Guiding in Architecture

A guide’s narrative is led by a visible and palpable environment, often causing the interest of a tourist to pique on a detail that addresses humanity as a whole.

In “Mr Dikshit”1, a short story by Jaak Jõerüüt, the first person narrator is guiding a mysterious Hindu visitor through stagnation era Tallinn. The tourist is quiet, yet occasionally enthused by seemingly irrelevant things, discomfiting the guide who now feels unable to mediate his culture to an audience. Working as a guide in Tallinn, I have repeatedly experienced the atmosphere of this short story, all the while trying to reformulate its beginning and end. In a sense, the author is portraying the ideal tourist in his text – an amicable, intelligent and curious individual every guide is hoping to meet when going to work. On the other hand, I would not like to over-mythologise this type of client as, in my experience, most visitors are wonderful people to talk to. This is quite natural since tourists exit their domestic comfort zone voluntarily, being open to new acquaintances and different surroundings. In other words, we are not quite ourselves when travelling.

Altogether, the imperative of positivity is written into tourism as an entertainment business mediating joy. For instance, a guide’s ethics advises one to omit topics that could trigger negative reactions. To an extent, guides must therefore embellish life and hide social problem areas such as poverty or discrimination. A guide should not delve deeper into subject matter more than what the eye can see (and the eye tends to rest on beauty). On the other hand, the foundation for good guide work is trust between the speaker and the listener. Based on my experience, tourists can be spot on when identifying the moment when the tale becomes too sweet. The purpose of the guide is to find balance between sweet talk and reality, times past and present, geography and nation, culture and politics, and in the broadest sense, the visible (the architecture) and the invisible (the tales).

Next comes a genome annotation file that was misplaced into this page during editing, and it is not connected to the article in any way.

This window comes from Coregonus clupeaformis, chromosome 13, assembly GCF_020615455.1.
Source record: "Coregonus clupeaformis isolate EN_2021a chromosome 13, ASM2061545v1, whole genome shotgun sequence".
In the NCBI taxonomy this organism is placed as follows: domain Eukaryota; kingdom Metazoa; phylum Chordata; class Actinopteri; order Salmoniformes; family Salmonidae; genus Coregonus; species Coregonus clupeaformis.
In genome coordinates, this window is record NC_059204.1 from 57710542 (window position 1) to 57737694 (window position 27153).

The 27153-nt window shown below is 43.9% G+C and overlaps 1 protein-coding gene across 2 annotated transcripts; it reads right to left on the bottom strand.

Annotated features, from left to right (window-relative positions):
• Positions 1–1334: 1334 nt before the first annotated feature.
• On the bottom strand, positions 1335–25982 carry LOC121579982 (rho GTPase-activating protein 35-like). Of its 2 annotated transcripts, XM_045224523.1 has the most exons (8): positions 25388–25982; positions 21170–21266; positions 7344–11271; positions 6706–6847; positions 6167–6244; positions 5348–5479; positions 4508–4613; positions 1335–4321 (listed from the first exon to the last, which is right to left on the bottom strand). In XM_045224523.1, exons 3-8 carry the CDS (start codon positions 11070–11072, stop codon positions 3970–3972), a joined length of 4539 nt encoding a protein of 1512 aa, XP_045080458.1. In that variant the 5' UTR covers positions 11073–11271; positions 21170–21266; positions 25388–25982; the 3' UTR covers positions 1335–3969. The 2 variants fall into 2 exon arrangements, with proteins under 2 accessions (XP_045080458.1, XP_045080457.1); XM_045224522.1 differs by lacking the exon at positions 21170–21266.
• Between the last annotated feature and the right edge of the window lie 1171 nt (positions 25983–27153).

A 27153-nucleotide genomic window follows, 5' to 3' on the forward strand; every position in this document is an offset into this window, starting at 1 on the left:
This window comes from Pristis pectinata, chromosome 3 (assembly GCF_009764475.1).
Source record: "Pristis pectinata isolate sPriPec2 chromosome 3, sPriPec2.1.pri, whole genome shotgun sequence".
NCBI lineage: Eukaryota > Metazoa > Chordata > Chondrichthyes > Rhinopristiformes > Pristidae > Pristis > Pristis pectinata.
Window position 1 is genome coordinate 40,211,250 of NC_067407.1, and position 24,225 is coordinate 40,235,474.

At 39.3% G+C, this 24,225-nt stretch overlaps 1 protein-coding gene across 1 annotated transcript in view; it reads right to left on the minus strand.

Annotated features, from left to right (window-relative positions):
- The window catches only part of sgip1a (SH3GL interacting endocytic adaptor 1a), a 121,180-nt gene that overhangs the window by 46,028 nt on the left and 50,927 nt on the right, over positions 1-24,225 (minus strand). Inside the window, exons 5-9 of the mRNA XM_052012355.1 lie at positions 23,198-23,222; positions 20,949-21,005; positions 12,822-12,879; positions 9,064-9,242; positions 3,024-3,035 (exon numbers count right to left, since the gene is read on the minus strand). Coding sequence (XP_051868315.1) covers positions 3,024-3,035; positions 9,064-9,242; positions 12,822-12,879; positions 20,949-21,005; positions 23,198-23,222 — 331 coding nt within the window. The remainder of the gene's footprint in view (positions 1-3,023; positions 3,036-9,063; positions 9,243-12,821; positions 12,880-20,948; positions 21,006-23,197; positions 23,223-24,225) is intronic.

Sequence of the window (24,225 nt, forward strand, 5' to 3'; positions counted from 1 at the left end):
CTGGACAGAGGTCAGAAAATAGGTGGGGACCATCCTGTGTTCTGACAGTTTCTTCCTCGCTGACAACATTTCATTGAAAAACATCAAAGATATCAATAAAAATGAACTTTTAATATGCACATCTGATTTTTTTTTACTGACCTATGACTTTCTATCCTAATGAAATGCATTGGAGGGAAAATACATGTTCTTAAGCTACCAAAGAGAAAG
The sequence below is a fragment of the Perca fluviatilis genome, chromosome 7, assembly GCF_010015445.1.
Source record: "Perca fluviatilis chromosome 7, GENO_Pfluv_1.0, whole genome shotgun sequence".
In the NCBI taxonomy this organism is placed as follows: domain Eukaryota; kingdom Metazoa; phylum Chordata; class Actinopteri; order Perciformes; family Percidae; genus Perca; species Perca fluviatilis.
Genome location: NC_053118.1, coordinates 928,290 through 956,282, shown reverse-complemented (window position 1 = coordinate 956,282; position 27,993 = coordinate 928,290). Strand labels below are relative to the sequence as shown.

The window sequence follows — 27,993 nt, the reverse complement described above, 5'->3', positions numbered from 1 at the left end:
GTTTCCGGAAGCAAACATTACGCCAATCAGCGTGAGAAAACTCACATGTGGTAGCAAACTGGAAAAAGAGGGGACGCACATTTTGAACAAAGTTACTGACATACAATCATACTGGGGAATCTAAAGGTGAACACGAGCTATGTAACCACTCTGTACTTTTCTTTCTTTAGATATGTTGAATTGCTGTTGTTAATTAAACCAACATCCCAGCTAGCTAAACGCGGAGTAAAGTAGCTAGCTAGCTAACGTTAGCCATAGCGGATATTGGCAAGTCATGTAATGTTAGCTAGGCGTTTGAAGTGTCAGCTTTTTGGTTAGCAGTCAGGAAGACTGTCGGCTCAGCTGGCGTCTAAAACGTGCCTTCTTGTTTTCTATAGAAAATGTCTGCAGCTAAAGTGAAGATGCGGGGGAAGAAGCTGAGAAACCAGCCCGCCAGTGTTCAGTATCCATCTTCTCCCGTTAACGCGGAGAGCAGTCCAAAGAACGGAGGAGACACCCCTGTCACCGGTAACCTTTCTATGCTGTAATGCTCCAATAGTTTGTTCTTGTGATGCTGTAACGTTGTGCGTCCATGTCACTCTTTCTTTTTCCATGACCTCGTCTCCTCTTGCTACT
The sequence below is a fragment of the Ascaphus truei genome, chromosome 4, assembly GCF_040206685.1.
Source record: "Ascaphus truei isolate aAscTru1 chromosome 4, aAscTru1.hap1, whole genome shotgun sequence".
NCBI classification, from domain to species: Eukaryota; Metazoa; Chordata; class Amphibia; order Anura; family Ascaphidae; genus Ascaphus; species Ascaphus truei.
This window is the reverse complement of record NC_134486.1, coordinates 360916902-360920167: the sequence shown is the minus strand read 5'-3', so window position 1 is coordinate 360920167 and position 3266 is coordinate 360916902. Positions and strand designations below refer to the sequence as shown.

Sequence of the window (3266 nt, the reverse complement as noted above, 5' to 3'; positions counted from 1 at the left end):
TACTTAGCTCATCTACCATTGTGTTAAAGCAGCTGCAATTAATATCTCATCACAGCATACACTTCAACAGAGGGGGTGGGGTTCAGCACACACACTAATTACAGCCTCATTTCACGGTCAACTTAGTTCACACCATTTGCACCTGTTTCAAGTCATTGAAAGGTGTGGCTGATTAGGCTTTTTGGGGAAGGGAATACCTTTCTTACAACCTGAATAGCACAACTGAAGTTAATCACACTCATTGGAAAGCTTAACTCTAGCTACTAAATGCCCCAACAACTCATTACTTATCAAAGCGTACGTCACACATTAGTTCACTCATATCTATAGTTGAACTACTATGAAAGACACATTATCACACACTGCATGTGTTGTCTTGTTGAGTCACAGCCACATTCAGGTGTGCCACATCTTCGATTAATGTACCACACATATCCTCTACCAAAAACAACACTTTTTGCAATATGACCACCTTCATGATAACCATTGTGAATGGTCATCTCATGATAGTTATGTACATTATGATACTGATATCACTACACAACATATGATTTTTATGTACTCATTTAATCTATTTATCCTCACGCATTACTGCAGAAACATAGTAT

Over six million people visited Estonia in 2017, nearly half of whom stayed at tourist accommodation establishments. The rest were day visitors – the majority from Finland, but also close to half a million cruise tourists who spent approximately eight hours in Tallinn and North Estonia. Tourism makes up about seven percent of Estonia’s GDP, with additional contributions to export earnings by foreigners. These are important numbers the entire state is invested in raising, but how often do we consider the darker side of (mass) tourism? The Old Town, chock-full of people, makes both locals as well as tourists feel uncomfortable. Visitors, who acknowledge their inherent part in the situation, often ask me what the best time to visit Estonia outside of high season would be. I usually say right now is the best time and regarding the over-crowded Old Town, that it might very well be this emotion that is most akin to an “authentic” spatial experience in medieval Reval. After all, this was one of the region’s most significant ports with thousands of traders from all over the Old World filling its streets. This is the way it should be.

However, current residents of Tallinn, just like their peers from Gdańsk, Helsinki, Stockholm and Copenhagen, must admit that most tourists cruising the Baltic Sea are here to enjoy the benefits of visa-free entrance to St. Petersburg where they usually spend two or three days. Another accountable factor in the formation of a tourist’s experience when visiting the countries surrounding the Baltic Sea is enjoying the party atmosphere on the cruise ship itself. In both the Baltic and the Mediterranean, as well as the Caribbean Sea, there are plenty of vacationers who do not leave the ship throughout the cruise. Unplugging on a pleasure boat is their recreation of choice and this is completely acceptable.

Photo Timo Heinonen, 1976

In recent years, a growing number of tourists from Asia have chosen Estonia as their travel destination. I often inquire from the travel courier to tourists from Beijing, Hong Kong, Singapore, Taipei and Bangkok, what their favourite destination is (they work all across the world). Many have responded that they prefer the Scandinavian and Baltic States because they feel safest here and do not have to worry about the well-being of their clients all the time. I regard this as great acknowledgment which we might not even be aware of ourselves. At the same time, I have heard that some local travel agencies select their destinations according to availability of high-quality and logistically no-nonsense East-Asian cuisine. Allegedly, Tallinn does not make the cut in this regard which is why some groups do not stay here (for long).